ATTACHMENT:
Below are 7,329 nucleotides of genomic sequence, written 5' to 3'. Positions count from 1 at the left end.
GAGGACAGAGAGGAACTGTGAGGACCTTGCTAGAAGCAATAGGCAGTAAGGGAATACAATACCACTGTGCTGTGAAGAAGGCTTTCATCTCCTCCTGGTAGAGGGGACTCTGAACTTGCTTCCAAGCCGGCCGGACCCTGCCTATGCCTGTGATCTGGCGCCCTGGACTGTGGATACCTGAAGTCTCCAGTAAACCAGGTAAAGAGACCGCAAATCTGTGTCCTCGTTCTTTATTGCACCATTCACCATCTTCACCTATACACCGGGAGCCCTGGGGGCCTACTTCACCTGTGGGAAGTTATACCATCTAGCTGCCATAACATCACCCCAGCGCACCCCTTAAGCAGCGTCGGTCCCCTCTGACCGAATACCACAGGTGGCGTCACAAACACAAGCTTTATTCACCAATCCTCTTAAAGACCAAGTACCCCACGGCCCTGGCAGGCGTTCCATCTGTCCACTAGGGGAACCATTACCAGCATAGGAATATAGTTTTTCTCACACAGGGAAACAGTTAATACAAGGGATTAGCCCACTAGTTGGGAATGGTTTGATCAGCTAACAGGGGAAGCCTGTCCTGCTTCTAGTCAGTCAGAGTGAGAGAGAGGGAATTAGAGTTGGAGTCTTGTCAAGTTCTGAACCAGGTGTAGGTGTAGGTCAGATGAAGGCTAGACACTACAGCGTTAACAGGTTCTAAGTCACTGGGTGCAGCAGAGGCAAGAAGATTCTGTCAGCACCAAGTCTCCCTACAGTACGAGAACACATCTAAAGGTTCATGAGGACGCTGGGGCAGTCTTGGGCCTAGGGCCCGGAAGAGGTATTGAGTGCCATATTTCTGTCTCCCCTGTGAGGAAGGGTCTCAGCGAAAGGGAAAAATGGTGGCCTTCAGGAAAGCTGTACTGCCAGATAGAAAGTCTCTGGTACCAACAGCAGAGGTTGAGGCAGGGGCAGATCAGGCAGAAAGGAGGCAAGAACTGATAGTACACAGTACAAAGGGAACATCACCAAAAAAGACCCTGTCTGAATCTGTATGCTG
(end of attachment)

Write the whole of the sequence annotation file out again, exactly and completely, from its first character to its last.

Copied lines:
Below are 7,329 nucleotides of genomic sequence, written 5' to 3'. Positions count from 1 at the left end.
GAGGACAGAGAGGAACTGTGAGGACCTTGCTAGAAGCAATAGGCAGTAAGGGAATACAATACCACTGTGCTGTGAAGAAGGCTTTCATCTCCTCCTGGTAGAGGGGACTCTGAACTTGCTTCCAAGCCGGCCGGACCCTGCCTATGCCTGTGATCTGGCGCCCTGGACTGTGGATACCTGAAGTCTCCAGTAAACCAGGTAAAGAGACCGCAAATCTGTGTCCTCGTTCTTTATTGCACCATTCACCATCTTCACCTATACACCGGGAGCCCTGGGGGCCTACTTCACCTGTGGGAAGTTATACCATCTAGCTGCCATAACATCACCCCAGCGCACCCCTTAAGCAGCGTCGGTCCCCTCTGACCGAATACCACAGGTGGCGTCACAAACACAAGCTTTATTCACCAATCCTCTTAAAGACCAAGTACCCCACGGCCCTGGCAGGCGTTCCATCTGTCCACTAGGGGAACCATTACCAGCATAGGAATATAGTTTTTCTCACACAGGGAAACAGTTAATACAAGGGATTAGCCCACTAGTTGGGAATGGTTTGATCAGCTAACAGGGGAAGCCTGTCCTGCTTCTAGTCAGTCAGAGTGAGAGAGAGGGAATTAGAGTTGGAGTCTTGTCAAGTTCTGAACCAGGTGTAGGTGTAGGTCAGATGAAGGCTAGACACTACAGCGTTAACAGGTTCTAAGTCACTGGGTGCAGCAGAGGCAAGAAGATTCTGTCAGCACCAAGTCTCCCTACAGTACGAGAACACATCTAAAGGTTCATGAGGACGCTGGGGCAGTCTTGGGCCTAGGGCCCGGAAGAGGTATTGAGTGCCATATTTCTGTCTCCCCTGTGAGGAAGGGTCTCAGCGAAAGGGAAAAATGGTGGCCTTCAGGAAAGCTGTACTGCCAGATAGAAAGTCTCTGGTACCAACAGCAGAGGTTGAGGCAGGGGCAGATCAGGCAGAAAGGAGGCAAGAACTGATAGTACACAGTACAAAGGGAACATCACCAAAAAAGACCCTGTCTGAATCTGTATGCTG